Notice how it illustrates the sovereignty of God. Compare Malachi 1:1-4, and Romans 9:10-13. But let us not charge God foolishly in this case. Remember that the choice as between Jacob and Esau did not necessarily terminate on their heavenly life, but earthly life. It was a question simply of the earthly birthright. Both may be in Heaven for aught we know. Nor did Esau suffer anything serious so far as temporalities were concerned. He was also blessed and led the kind of life he doubtless enjoyed. Nor was God merely arbitrary in His choice and acting without moral reasons. On the contrary what He did greatly magnified His grace, and when rightly viewed, contributes to the hope and comfort of poor lost sinners such as we all are. The word "hate" as applied to Esau in the passages compared, must not be taken in the common sense of that term, but only as a Hebrew idiom intensifying the idea of choice. We shall have occasion to look into this farther when we reach the Scriptures referred to.

Notice how it illustrates the grace of God. Here is rich material for a Bible reading. Think of the: love that chose such a man, bore with him, prospered, protected, and guided him, revealed God to him, and sanctified him. The Almighty sometimes speaks of Himself as "The God of Jacob," and is there any title that goes very much deeper in sounding the depths of His condescension and willingness to bless! And His grace is brought out all the stronger by Jacob's plotting and scheming to get that which God had promised him, and would have given him without it.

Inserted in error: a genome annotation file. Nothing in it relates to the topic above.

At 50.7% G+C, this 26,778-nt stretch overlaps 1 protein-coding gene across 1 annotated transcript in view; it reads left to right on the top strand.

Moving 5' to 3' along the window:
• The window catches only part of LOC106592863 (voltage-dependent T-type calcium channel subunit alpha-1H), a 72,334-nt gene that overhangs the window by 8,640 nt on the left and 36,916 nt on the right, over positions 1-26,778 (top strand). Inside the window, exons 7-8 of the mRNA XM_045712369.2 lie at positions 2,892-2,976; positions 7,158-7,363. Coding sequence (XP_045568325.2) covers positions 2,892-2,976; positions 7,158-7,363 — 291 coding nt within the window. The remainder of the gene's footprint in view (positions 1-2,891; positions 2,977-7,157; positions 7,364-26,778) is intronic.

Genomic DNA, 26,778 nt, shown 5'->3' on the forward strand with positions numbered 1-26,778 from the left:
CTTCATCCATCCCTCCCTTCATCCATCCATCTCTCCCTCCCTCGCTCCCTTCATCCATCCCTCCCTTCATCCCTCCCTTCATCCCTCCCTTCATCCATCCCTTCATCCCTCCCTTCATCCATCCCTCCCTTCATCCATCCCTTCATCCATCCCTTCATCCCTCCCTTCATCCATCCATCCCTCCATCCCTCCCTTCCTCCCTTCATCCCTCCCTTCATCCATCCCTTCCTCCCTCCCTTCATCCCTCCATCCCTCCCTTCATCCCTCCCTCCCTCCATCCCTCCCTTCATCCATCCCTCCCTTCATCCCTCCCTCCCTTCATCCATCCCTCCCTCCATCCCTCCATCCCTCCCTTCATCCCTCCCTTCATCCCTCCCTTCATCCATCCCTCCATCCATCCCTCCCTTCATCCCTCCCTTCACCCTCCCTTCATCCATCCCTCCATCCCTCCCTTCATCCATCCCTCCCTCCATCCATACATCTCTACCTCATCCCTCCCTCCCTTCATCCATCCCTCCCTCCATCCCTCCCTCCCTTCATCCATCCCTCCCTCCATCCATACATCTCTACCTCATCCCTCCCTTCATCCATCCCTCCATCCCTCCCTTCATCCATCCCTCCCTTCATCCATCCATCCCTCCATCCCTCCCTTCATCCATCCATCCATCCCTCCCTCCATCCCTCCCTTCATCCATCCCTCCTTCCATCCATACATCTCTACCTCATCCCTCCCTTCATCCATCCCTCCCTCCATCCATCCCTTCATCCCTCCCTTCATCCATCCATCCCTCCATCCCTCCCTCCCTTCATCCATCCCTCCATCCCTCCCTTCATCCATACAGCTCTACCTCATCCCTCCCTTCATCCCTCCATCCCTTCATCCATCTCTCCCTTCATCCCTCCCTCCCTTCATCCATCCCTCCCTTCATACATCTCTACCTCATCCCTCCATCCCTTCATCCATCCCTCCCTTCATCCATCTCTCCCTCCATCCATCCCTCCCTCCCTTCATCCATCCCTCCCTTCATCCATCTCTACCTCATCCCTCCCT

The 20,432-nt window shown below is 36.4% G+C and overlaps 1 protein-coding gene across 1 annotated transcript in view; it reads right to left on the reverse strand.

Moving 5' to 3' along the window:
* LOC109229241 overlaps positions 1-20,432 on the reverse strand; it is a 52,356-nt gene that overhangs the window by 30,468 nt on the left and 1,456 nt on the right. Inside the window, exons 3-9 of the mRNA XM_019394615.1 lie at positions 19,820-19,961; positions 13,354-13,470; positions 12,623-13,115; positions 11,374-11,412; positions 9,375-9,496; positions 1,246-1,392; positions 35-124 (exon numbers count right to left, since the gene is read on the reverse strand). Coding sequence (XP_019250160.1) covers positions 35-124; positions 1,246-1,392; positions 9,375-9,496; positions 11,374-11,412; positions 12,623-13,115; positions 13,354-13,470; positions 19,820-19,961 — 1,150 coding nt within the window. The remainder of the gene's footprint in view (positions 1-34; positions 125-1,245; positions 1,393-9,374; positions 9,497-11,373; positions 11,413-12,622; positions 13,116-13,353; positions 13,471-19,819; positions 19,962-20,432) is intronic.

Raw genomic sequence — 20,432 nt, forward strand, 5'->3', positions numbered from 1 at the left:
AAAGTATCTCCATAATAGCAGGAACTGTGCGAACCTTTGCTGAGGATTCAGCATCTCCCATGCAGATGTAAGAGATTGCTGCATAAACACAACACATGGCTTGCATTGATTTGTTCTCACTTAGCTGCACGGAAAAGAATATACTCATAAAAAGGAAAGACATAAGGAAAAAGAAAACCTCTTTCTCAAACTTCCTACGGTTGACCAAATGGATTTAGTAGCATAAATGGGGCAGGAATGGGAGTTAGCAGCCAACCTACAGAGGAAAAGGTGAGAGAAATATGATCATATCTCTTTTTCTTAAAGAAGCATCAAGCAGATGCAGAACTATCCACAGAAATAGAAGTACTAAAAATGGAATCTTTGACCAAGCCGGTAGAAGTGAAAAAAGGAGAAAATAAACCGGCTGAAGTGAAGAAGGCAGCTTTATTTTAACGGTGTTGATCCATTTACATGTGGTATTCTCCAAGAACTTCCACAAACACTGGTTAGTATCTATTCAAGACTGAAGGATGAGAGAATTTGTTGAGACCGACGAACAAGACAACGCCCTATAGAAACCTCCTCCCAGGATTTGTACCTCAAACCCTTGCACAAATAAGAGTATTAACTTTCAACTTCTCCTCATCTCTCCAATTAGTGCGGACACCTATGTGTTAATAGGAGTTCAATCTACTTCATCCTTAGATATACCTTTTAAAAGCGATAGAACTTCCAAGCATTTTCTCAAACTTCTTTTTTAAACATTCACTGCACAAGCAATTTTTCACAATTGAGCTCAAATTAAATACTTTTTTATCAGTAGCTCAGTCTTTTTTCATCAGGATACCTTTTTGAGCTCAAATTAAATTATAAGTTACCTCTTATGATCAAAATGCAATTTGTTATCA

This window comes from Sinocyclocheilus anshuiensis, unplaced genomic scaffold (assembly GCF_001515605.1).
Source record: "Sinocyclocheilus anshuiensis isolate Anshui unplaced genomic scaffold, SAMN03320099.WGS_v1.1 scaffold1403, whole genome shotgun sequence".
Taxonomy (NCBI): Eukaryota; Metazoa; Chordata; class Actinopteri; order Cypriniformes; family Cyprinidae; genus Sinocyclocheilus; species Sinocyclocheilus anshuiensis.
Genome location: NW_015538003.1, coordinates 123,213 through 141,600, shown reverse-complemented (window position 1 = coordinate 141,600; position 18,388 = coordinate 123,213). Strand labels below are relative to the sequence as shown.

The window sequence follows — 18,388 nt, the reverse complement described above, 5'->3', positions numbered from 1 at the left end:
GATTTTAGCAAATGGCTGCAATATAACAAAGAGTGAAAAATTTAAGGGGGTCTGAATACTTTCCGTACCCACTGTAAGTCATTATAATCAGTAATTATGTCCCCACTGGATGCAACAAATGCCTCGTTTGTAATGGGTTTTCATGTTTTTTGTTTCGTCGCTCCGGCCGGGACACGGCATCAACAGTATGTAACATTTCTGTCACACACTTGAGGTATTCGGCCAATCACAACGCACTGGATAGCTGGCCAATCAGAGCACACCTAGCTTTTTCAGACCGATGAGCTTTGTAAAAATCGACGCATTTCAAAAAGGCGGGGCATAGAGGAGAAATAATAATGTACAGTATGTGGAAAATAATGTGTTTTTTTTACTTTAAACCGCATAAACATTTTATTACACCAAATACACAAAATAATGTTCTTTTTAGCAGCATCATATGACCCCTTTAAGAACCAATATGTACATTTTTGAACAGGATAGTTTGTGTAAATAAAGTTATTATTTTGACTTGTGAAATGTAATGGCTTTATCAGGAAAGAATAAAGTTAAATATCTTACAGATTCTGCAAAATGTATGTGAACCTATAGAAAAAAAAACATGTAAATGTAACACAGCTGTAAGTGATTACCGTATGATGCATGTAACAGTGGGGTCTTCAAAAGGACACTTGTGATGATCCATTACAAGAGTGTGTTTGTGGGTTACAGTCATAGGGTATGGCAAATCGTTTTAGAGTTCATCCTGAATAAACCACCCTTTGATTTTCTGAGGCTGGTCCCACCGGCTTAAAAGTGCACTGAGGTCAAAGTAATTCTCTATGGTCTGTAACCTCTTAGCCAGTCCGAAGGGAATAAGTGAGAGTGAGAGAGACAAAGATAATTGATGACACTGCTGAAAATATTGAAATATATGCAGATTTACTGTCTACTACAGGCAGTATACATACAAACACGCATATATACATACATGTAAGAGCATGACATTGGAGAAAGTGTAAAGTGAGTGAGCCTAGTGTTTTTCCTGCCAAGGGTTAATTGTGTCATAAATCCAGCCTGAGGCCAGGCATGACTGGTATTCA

Notice how it illustrates prevailing prayer. Its secret is not strength but weakness. Jacob was not wrestling with some one, but some One was wrestling with him. God was bringing him to see what a poor, worthless creature he was in himself. As C. H. McIntosh says, it was not until the seat of his strength was touched, his thigh put out of joint, that he learned to say, "I will not let thee go."